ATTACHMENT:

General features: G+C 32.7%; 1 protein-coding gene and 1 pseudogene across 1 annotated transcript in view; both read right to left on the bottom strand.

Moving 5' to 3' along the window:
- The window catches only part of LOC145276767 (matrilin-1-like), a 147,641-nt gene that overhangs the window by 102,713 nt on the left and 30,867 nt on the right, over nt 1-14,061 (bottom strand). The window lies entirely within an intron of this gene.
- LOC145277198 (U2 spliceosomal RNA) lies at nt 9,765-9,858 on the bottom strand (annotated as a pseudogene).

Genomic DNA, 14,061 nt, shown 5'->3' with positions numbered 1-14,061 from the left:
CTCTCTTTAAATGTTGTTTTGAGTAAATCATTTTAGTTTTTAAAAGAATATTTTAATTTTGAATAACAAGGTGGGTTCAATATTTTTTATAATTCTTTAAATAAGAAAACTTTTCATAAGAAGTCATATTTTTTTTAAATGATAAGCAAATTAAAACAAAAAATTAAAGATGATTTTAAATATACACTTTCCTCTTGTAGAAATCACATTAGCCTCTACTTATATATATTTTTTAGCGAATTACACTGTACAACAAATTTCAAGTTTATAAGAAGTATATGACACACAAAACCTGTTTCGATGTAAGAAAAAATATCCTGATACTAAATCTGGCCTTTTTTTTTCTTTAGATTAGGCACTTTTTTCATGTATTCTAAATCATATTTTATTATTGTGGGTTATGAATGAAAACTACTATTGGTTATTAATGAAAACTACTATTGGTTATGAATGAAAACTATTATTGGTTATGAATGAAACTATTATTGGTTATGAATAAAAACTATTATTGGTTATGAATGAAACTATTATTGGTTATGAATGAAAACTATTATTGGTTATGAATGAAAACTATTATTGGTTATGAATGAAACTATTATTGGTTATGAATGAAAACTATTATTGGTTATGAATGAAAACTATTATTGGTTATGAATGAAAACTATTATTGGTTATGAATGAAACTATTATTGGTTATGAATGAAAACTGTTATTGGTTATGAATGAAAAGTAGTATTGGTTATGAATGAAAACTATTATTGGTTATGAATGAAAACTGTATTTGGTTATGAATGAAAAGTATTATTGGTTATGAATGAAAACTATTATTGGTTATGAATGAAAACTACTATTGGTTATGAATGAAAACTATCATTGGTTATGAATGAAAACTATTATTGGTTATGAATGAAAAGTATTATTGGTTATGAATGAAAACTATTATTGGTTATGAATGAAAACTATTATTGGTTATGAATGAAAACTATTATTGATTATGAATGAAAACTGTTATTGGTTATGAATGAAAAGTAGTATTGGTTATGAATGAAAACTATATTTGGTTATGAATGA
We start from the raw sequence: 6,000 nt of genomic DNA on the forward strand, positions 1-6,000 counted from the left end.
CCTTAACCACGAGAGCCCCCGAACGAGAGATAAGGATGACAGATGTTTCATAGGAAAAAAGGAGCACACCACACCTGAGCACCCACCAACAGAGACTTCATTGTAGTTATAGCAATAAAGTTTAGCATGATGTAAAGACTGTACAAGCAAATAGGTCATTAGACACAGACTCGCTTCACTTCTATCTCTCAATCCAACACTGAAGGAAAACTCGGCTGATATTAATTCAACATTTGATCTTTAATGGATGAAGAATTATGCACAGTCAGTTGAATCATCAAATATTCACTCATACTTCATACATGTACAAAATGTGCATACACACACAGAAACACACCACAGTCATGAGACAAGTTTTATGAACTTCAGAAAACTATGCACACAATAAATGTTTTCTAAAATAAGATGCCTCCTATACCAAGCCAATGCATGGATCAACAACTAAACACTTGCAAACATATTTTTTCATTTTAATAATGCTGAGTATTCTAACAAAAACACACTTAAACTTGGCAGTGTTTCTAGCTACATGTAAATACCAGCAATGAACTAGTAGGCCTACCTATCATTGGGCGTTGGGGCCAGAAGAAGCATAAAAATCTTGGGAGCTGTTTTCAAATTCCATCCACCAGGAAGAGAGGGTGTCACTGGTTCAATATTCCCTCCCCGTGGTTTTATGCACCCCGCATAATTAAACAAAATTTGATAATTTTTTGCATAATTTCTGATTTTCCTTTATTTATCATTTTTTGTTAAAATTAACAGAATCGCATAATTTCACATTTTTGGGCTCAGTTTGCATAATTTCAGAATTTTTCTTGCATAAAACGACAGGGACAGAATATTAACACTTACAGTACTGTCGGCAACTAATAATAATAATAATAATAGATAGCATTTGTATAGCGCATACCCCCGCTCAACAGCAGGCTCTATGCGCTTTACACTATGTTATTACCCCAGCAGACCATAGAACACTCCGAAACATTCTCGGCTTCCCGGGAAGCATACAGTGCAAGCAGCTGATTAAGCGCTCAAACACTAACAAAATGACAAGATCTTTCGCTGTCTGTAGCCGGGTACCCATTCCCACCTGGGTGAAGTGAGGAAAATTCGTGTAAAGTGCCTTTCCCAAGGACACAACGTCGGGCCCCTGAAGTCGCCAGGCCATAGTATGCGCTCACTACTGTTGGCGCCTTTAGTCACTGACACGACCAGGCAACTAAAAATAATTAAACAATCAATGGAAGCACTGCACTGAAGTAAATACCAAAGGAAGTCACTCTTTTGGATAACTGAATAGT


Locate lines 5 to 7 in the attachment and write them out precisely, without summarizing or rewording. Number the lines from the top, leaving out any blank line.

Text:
Genomic DNA, 14,061 nt, shown 5'->3' with positions numbered 1-14,061 from the left:
CTCTCTTTAAATGTTGTTTTGAGTAAATCATTTTAGTTTTTAAAAGAATATTTTAATTTTGAATAACAAGGTGGGTTCAATATTTTTTATAATTCTTTAAATAAGAAAACTTTTCATAAGAAGTCATATTTTTTTTAAATGATAAGCAAATTAAAACAAAAAATTAAAGATGATTTTAAATATACACTTTCCTCTTGTAGAAATCACATTAGCCTCTACTTATATATATTTTTTAGCGAATTACACTGTACAACAAATTTCAAGTTTATAAGAAGTATATGACACACAAAACCTGTTTCGATGTAAGAAAAAATATCCTGATACTAAATCTGGCCTTTTTTTTTCTTTAGATTAGGCACTTTTTTCATGTATTCTAAATCATATTTTATTATTGTGGGTTATGAATGAAAACTACTATTGGTTATTAATGAAAACTACTATTGGTTATGAATGAAAACTATTATTGGTTATGAATGAAACTATTATTGGTTATGAATAAAAACTATTATTGGTTATGAATGAAACTATTATTGGTTATGAATGAAAACTATTATTGGTTATGAATGAAAACTATTATTGGTTATGAATGAAACTATTATTGGTTATGAATGAAAACTATTATTGGTTATGAATGAAAACTATTATTGGTTATGAATGAAAACTATTATTGGTTATGAATGAAACTATTATTGGTTATGAATGAAAACTGTTATTGGTTATGAATGAAAAGTAGTATTGGTTATGAATGAAAACTATTATTGGTTATGAATGAAAACTGTATTTGGTTATGAATGAAAAGTATTATTGGTTATGAATGAAAACTATTATTGGTTATGAATGAAAACTACTATTGGTTATGAATGAAAACTATCATTGGTTATGAATGAAAACTATTATTGGTTATGAATGAAAAGTATTATTGGTTATGAATGAAAACTATTATTGGTTATGAATGAAAACTATTATTGGTTATGAATGAAAACTATTATTGATTATGAATGAAAACTGTTATTGGTTATGAATGAAAAGTAGTATTGGTTATGAATGAAAACTATATTTGGTTATGAATGA
We start from the raw sequence: 6,000 nt of genomic DNA on the forward strand, positions 1-6,000 counted from the left end.